Last week brought another high-profile “Gays v. Christians” story. A court in Bristol ruled against Christian guest house owners who had denied a room to a gay couple. The coverage reinforced the notion that “Christians” and “gays” are two mutually exclusive groups that are implacably opposed to each other.
It seems that if you were a member of Tony Blair's cabinet, you had to read the newspapers to find out what your own policy was. Blair was asked at the Chilcot Inquiry this morning (21 January) whether the cabinet realised in 2002 that things were progressing towards war. He replied that they must have done because, “Daily, there were stories" in the media about preparations for military action.
Active nonviolence is the way forward for students
Faced with Parliament's vote in favour of the tuition fee hike, it is vital that those of us who are campaigning against it avoid the twin temptations of giving up or resorting to violence. The Guardian today (13 December) published a letter from Ekklesia and the Student Christian Movement suggesting that active nonviolence is the best way forward.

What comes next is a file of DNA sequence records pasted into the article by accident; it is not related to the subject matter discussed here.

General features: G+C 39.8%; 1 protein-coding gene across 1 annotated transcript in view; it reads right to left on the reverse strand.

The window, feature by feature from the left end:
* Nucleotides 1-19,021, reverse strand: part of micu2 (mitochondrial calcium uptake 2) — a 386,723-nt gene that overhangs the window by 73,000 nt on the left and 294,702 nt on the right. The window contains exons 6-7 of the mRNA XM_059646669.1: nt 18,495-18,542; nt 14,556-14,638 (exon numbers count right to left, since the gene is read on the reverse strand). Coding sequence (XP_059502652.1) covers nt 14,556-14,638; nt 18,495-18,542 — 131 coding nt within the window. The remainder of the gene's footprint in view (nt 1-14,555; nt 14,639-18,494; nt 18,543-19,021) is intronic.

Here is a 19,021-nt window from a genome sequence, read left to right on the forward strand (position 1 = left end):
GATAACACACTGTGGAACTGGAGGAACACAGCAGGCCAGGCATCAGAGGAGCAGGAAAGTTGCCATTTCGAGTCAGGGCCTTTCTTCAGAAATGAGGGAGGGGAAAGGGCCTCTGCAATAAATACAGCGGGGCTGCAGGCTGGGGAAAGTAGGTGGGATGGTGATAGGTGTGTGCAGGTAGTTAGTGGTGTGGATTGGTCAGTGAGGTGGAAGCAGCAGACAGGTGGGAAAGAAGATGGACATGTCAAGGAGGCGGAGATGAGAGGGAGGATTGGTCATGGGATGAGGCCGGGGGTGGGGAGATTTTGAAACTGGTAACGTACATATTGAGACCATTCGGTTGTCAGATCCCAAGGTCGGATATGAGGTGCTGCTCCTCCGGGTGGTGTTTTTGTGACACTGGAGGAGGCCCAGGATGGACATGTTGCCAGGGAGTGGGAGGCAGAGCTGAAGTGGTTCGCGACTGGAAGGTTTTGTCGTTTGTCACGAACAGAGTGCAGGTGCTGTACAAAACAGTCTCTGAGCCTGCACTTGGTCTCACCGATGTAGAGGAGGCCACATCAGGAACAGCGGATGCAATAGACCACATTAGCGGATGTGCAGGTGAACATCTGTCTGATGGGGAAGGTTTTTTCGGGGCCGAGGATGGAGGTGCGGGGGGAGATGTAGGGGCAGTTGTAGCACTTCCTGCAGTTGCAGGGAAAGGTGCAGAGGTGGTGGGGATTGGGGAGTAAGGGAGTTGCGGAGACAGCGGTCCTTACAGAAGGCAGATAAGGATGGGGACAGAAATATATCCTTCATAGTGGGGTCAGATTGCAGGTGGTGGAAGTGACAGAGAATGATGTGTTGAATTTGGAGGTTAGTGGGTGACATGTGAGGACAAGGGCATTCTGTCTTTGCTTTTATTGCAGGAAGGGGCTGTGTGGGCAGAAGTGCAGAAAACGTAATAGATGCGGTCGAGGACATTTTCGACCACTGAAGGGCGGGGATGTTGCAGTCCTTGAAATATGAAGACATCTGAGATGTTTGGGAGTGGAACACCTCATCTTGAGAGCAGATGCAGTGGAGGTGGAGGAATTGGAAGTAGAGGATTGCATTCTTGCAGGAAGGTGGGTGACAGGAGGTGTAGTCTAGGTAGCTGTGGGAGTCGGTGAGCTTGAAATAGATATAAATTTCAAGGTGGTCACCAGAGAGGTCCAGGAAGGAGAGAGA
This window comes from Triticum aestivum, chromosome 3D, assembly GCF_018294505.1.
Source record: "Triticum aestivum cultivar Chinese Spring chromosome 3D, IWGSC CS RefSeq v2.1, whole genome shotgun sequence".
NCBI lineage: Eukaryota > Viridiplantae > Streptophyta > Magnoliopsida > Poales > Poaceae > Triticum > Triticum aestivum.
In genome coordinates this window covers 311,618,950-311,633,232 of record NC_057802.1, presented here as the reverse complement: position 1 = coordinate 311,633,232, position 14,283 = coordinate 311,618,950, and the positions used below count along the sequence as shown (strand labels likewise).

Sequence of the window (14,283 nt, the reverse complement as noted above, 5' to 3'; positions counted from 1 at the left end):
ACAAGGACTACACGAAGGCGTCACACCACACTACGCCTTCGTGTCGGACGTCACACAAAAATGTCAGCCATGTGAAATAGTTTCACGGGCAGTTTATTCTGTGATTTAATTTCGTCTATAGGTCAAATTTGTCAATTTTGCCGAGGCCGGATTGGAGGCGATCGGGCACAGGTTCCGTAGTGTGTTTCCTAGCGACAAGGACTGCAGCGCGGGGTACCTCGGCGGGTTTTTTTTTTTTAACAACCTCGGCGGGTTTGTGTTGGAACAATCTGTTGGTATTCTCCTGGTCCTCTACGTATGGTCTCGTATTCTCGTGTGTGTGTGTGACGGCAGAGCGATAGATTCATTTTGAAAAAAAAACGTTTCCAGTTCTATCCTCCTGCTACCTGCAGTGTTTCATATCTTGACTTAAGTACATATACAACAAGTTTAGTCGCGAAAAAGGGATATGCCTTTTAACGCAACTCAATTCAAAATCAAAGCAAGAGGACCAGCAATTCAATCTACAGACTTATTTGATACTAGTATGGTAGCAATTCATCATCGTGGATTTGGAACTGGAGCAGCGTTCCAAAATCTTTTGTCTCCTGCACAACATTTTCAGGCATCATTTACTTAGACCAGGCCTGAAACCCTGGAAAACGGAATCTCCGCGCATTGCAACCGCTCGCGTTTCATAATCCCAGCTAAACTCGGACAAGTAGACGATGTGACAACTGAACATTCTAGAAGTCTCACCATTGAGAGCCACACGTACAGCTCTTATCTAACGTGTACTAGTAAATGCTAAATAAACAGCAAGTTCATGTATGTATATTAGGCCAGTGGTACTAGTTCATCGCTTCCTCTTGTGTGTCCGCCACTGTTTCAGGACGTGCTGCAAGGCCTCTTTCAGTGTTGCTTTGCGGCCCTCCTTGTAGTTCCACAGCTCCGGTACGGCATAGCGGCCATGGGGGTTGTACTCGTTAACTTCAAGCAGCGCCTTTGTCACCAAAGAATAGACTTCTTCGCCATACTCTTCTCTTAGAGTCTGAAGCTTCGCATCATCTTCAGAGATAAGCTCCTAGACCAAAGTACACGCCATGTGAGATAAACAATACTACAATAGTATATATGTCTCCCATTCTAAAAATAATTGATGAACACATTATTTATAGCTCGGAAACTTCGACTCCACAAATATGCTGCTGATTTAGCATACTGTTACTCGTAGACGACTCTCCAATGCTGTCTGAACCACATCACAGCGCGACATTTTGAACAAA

Since leaving full-time education, I have worked with the student movement in several ways – through backing campaigns, through being employed by a students' union, through giving freelance media training to groups such as People & Planet and the Student Christian Movement.
And I have never felt more proud to be associated with the student movement than I do this week.
The Metro's news room yesterday must have echoed to the sound of the bottom of barrels being scraped, as the paper chose to put a story about the rights of Pagan prisoners on today's front page (7 December).
The Bishop of London, Richard Chartres, has suspended ("withdrawn from public ministry" in church speak) the Bishop of Willesden, Pete Broadbent, over remarks he made on Facebook about the engagement of Kate Middleton and William Windsor. Whatever view you or I take of the monarchy, the Church of England or the opinions of Pete Broadbent, this news raises some worrying questions.